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Movie review: “Ghostbusters”

Ghostbusters bPaul Feig’s relaunch of Ghostbusters was slimed by controversy from the get-go. Depending on whom you asked, it was A. Hollywood at its money-grabbing and creativity-bankrupt worst; B. a feminist broadsides of some sort; or C. some much-needed nostalgia subversion.

Truth be told, it’s a little of each. It’s also what your average summertime megaplex fodder is supposed to be: a couple of hours of stupid fun. Relax, geeks: The Seventh Seal of the Cinematic Apocalypse hasn’t been opened. That’s what the holiday season is for.

For decades, die-hard fans have been holding for one more sequel to the 1984 original; its stars drug their heels and occasionally bounced around ideas, and the death of Harold Ramis in 2014 seems to close that chapter for good.

Instead, Feig (Bridesmaids), co-writer Katie Dippold, and executive producer Ivan Reitman (who produced and directed the original and its sequel) have put a lot of effort into making the reboot an homage and sequel-in-spirit to the original. All of the original cast except Rick Moranis make cameo appearances (yep, even Ramis). The characters are riffs on the original team, the plot follows the same formula, and the goofball tone is similar. The results are mixed: sometimes it strikes a nostalgic chord, sometimes it tries too hard to earn our affection. Most of the time it’s a freewheeling goofball romp, something like sugar-addled kid fans re-enacting one of their favorite movies in front of a camcorder, but with a $150 million budget and better production values.

The set-up is thus: Kristen Wiig plays Erin Gilbert, a Columbia physics professor whose tenure track is derailed when a former colleague, Abby Yates (Melissa McCarthy), re-releases the a book they co-authored about the existence of the paranormal. Whereas Erin turned her back on such pseudoscience, Abby has continued her research, albeit with nothing to show for it except for a basement lab that she shares with a slightly unhinged techie, Jillian Holtzmann (Kate McKinnon), in what appears to be the world’s sketchiest junior college.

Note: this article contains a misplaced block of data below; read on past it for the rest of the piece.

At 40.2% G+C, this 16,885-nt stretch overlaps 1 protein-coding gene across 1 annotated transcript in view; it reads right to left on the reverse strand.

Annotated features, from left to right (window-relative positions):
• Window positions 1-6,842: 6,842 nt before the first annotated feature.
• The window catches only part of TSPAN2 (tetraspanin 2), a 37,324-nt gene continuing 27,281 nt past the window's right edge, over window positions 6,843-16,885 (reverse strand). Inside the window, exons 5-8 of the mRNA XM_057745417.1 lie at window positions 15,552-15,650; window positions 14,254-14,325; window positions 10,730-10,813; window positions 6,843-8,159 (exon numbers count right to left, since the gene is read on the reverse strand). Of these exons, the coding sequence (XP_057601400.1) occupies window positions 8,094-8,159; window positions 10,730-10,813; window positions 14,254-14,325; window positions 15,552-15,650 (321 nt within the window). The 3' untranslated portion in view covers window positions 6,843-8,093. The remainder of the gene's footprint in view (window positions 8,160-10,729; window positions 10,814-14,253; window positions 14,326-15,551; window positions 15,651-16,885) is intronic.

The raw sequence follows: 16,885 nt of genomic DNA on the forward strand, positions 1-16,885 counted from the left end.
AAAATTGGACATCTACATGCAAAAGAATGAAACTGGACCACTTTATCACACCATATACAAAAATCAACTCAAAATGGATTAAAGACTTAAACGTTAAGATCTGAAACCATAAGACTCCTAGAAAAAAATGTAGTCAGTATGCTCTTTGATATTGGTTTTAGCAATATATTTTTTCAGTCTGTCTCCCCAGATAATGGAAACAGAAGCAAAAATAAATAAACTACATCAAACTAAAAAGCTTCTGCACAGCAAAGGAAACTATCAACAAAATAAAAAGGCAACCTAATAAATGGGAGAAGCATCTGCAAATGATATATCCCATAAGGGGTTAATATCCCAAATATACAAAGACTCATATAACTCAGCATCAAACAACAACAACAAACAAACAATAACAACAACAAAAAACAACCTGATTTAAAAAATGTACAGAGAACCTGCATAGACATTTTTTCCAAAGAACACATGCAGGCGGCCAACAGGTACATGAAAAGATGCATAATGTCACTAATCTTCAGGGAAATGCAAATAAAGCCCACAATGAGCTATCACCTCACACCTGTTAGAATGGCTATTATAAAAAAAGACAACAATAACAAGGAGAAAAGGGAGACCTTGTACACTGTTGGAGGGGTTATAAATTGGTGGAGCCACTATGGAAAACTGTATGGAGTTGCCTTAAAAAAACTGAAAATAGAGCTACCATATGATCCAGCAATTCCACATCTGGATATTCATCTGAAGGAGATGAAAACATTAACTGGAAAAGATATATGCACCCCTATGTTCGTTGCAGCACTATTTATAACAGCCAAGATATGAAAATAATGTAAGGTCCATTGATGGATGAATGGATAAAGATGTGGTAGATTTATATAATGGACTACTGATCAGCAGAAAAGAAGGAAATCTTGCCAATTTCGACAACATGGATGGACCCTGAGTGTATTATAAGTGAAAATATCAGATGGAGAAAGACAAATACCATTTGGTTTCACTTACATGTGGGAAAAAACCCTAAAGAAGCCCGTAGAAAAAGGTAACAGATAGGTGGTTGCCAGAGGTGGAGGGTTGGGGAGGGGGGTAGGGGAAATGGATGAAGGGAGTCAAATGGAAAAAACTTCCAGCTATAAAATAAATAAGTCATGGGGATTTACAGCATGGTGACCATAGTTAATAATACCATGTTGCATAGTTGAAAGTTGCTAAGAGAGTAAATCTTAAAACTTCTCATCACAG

The band gets back together after an undeniably supernatural encounter, and they quickly expand their ranks to include exuberant MTA employee Patty Tolan (Leslie Jones), whose knowledge of the city proves invaluable; and receptionist Kevin (Chris Hemsworth), whose intellect is inversely proportional to his good looks. Their investigations of increasing spectral activity throughout New York City put them at cross-purposes with an image obsessed mayor (Andy Garcia) while on the trail of schlubby madman Rowan North (Neil Casey), who’s bent on breaking through to the other side (and not in a Jim Morrison kind of way).

It’s actually that last bit that keeps this Ghostbusters from standing entirely on its own. Rowan is too thinly drawn as a character, especially for villain, to flesh out the plot or provide much conflict and his goal is minimalist at best. C’mon — even Peter MacNicol was given more to work with in Ghostbusters II.

Yet even though there’s more jeopardy involved outside the movie than within it, it’s still a fun ride thanks largely to casting. The team really clicks — not surprisingly since they’ve worked together in various iterations on film and as Saturday Night Live alumna — and they, Feig, and Dippold keep the pace moving and the jokes flying. There are even a couple of good scares.

Would it have been nice to have had a Ghostbusters III? Of course; we never got that coda, and sadly too much time has passed for that to happen. Is worth freaking out over the casting? Only if your masculinity and your childhood memories are that damn delicate. Will there be a sequel? Probably.

Deal with it, trolls.

About Gary Dowell

Professional film critic, journalist, Byronic hero.


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